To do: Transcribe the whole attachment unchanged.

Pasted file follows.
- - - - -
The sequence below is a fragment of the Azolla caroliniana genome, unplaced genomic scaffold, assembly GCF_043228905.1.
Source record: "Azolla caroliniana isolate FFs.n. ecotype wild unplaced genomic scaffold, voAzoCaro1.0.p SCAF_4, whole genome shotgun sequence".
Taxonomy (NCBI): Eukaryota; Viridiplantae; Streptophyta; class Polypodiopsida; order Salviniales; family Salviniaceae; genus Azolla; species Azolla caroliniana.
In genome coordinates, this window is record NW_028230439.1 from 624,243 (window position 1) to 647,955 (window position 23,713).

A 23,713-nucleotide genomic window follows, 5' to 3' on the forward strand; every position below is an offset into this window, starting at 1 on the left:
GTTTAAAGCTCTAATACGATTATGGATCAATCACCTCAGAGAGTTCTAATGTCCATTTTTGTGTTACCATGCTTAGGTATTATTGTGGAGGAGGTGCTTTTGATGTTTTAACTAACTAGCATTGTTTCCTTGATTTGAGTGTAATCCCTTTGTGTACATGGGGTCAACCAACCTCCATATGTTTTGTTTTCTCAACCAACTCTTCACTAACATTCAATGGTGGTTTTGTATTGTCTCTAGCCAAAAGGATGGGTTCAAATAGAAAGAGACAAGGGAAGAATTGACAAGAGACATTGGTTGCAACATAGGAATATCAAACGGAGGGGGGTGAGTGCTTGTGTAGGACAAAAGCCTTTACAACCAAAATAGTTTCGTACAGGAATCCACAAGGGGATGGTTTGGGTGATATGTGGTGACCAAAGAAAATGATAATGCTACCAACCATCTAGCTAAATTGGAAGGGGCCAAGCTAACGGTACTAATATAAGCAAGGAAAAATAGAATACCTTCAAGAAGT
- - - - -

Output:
The sequence below is a fragment of the Azolla caroliniana genome, unplaced genomic scaffold, assembly GCF_043228905.1.
Source record: "Azolla caroliniana isolate FFs.n. ecotype wild unplaced genomic scaffold, voAzoCaro1.0.p SCAF_4, whole genome shotgun sequence".
Taxonomy (NCBI): Eukaryota; Viridiplantae; Streptophyta; class Polypodiopsida; order Salviniales; family Salviniaceae; genus Azolla; species Azolla caroliniana.
In genome coordinates, this window is record NW_028230439.1 from 624,243 (window position 1) to 647,955 (window position 23,713).

A 23,713-nucleotide genomic window follows, 5' to 3' on the forward strand; every position below is an offset into this window, starting at 1 on the left:
GTTTAAAGCTCTAATACGATTATGGATCAATCACCTCAGAGAGTTCTAATGTCCATTTTTGTGTTACCATGCTTAGGTATTATTGTGGAGGAGGTGCTTTTGATGTTTTAACTAACTAGCATTGTTTCCTTGATTTGAGTGTAATCCCTTTGTGTACATGGGGTCAACCAACCTCCATATGTTTTGTTTTCTCAACCAACTCTTCACTAACATTCAATGGTGGTTTTGTATTGTCTCTAGCCAAAAGGATGGGTTCAAATAGAAAGAGACAAGGGAAGAATTGACAAGAGACATTGGTTGCAACATAGGAATATCAAACGGAGGGGGGTGAGTGCTTGTGTAGGACAAAAGCCTTTACAACCAAAATAGTTTCGTACAGGAATCCACAAGGGGATGGTTTGGGTGATATGTGGTGACCAAAGAAAATGATAATGCTACCAACCATCTAGCTAAATTGGAAGGGGCCAAGCTAACGGTACTAATATAAGCAAGGAAAAATAGAATACCTTCAAGAAGT